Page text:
Zeitschrift für Depression und Angst

Zeitschrift für Depression und Angst
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ISSN: 2167-1044


Anxiety is Prevailing in Non-Cardiac Chest Pain Subjects, while Somatisation is Not A Comparative Study in the Emergency Department

Matteo Balestrieri, Miriam Isola, Fabrizio Gangi, Rodolfo Sbrojavacca and PResT-ED

Objective: The main purpose of this study was to verify if non-cardiac chest pain (NCCP) subjects recruited in an Emergency Department were more anxious, depressive or burdened by somatoform symptoms as compared with cardiac chest pain (CCP) subjects, and with subjects without chest pain (WOCP).

Methods: We included patients with chest pain not attributable to a gastro-oesophageal reflux disorder. NCCP subjects were negative at ECG examination and at troponin test at baseline and after three months. A number of instruments were administered, measuring anxiety and depression (HADS), somatisation (somatisation scale of SCL- 90, TAS-20), and the health-related QoL (SF-12), along with other scales measuring the social and experiential profile.

Results: We recruited 435 subjects (of which NCCP were 44.8%) in the Emergency Department, while other 147 subjects were recruited in a primary care clinic. The logistic regression showed that the levels of HADS anxiety in the three groups were dissimilar, even when adjusted for confounding variables: taking NCCP as reference category, adjusted ORs were 0.64 for CCP (IC95% 0.42 – 0.96) and 0.23 for WOCP (IC95% 0.13 – 0.40). When considering the somatisation construct, CCP and NCCP subjects reported similar somatic symptom complaints, higher than WOCP subjects. Moreover, even if NCCP subjects showed higher TAS-20 scores than WOCP subjects, these scores were below the range of a possible alexithymia. As for the physical health-related QoL (SF-12, subscale PCS-12), regression analyses showed that the PCS-12 mean score of NCCP was higher than that of CCP (ß -2.31; IC95% -4.14 to -0.48) and lower than that of WOCP (ß 2.24; IC95% 0.12 – 4.37).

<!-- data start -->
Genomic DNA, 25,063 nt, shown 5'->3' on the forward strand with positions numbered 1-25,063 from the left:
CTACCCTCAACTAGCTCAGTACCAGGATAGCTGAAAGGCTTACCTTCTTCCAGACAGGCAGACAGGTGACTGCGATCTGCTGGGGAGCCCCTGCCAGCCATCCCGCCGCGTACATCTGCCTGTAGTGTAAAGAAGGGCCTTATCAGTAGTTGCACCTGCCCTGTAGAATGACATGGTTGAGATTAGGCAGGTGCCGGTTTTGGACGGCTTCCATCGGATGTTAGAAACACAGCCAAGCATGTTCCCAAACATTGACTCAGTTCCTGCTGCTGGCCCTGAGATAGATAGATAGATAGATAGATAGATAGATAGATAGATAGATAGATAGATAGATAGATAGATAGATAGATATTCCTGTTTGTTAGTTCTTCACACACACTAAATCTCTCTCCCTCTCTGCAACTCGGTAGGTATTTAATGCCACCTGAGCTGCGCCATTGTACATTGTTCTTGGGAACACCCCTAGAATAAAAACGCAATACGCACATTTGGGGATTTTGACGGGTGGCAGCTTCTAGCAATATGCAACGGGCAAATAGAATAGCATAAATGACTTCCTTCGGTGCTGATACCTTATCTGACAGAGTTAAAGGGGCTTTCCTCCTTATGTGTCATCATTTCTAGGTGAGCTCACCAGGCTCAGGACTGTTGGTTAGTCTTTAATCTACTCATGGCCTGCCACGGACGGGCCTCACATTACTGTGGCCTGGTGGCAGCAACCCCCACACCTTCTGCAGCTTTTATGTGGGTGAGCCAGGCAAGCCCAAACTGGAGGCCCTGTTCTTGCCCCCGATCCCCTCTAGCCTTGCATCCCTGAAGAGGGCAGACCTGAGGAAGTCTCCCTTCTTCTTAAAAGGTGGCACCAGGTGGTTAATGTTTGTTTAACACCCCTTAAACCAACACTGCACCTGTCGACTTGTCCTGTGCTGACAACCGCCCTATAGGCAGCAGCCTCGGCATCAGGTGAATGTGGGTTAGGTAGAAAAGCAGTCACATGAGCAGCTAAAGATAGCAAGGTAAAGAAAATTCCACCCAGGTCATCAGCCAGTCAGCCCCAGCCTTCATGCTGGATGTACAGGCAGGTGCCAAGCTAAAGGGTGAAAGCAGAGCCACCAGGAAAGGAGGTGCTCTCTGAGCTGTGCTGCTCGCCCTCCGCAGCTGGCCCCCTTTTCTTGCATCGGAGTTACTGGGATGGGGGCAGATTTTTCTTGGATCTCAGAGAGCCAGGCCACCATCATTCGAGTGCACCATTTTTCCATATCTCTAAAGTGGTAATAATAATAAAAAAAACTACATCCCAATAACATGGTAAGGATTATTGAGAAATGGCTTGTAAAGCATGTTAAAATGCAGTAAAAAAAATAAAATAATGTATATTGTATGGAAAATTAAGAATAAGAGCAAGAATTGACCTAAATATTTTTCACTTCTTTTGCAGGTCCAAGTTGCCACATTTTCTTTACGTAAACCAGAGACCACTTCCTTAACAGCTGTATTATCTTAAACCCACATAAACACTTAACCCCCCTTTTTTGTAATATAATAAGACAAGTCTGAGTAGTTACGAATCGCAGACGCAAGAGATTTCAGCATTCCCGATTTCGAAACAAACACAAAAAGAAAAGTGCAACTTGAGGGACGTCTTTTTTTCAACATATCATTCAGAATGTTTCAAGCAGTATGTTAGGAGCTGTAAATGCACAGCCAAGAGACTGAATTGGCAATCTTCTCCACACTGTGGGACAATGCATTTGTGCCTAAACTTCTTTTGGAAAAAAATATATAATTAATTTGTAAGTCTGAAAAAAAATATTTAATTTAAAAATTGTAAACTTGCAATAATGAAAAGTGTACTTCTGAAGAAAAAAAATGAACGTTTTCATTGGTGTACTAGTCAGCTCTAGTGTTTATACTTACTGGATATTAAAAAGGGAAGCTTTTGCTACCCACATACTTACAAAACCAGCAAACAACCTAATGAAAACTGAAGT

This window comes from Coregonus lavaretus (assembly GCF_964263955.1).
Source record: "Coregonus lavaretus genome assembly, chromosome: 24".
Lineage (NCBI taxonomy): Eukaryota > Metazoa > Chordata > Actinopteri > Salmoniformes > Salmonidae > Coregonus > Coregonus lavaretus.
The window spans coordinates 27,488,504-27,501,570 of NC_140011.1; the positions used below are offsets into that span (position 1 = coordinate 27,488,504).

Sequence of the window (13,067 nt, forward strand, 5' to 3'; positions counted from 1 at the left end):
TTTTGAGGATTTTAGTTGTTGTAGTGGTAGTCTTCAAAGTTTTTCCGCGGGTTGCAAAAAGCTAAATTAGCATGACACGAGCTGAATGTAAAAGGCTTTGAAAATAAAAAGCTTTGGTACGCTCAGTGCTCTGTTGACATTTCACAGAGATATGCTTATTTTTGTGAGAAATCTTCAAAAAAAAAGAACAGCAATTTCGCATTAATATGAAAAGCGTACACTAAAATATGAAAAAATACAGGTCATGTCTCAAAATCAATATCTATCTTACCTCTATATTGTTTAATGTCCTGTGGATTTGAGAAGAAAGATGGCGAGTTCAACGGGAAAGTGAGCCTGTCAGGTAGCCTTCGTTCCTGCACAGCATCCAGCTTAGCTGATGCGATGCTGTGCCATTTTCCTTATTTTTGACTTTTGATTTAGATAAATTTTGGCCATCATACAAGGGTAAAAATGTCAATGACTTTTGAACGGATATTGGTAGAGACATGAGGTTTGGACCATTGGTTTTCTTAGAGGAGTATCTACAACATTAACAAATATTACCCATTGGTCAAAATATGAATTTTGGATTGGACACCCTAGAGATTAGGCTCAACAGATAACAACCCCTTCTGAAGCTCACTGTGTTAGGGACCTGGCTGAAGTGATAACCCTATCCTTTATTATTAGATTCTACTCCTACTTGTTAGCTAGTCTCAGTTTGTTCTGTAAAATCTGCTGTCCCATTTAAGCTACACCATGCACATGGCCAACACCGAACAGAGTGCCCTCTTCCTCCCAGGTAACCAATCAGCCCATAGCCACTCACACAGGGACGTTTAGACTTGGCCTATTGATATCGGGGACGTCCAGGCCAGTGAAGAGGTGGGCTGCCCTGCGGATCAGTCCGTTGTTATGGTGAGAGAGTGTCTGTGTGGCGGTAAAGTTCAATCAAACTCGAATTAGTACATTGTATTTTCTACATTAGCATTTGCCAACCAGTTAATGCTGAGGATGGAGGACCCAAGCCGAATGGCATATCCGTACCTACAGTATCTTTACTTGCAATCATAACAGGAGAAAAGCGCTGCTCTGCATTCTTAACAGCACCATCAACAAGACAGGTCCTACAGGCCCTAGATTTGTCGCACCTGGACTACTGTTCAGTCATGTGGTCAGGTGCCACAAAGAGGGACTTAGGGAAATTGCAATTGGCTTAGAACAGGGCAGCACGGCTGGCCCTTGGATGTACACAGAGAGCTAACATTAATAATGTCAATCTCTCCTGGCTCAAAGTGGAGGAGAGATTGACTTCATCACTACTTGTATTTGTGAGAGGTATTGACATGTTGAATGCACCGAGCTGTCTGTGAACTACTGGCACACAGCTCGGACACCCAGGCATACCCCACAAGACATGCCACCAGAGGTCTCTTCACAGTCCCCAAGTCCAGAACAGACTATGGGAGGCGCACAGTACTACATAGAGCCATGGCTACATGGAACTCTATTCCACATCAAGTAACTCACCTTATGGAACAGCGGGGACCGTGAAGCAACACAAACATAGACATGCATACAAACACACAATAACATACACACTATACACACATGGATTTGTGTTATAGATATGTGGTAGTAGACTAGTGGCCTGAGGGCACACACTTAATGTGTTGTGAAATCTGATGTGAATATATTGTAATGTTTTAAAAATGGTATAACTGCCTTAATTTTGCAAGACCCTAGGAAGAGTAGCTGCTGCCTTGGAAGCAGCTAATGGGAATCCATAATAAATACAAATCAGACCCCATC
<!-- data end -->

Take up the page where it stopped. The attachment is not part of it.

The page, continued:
Conclusion: NCCP subjects are characterised from an elevated anxiety, together with a better physical well-being, when compared with subjects who have a cardiac failure. The somatisation construct seems less useful to distinguish NCCP from CCP subjects. Consequently, anxiety should be the major target of our mental-health intervention when treating subjects with chest pain.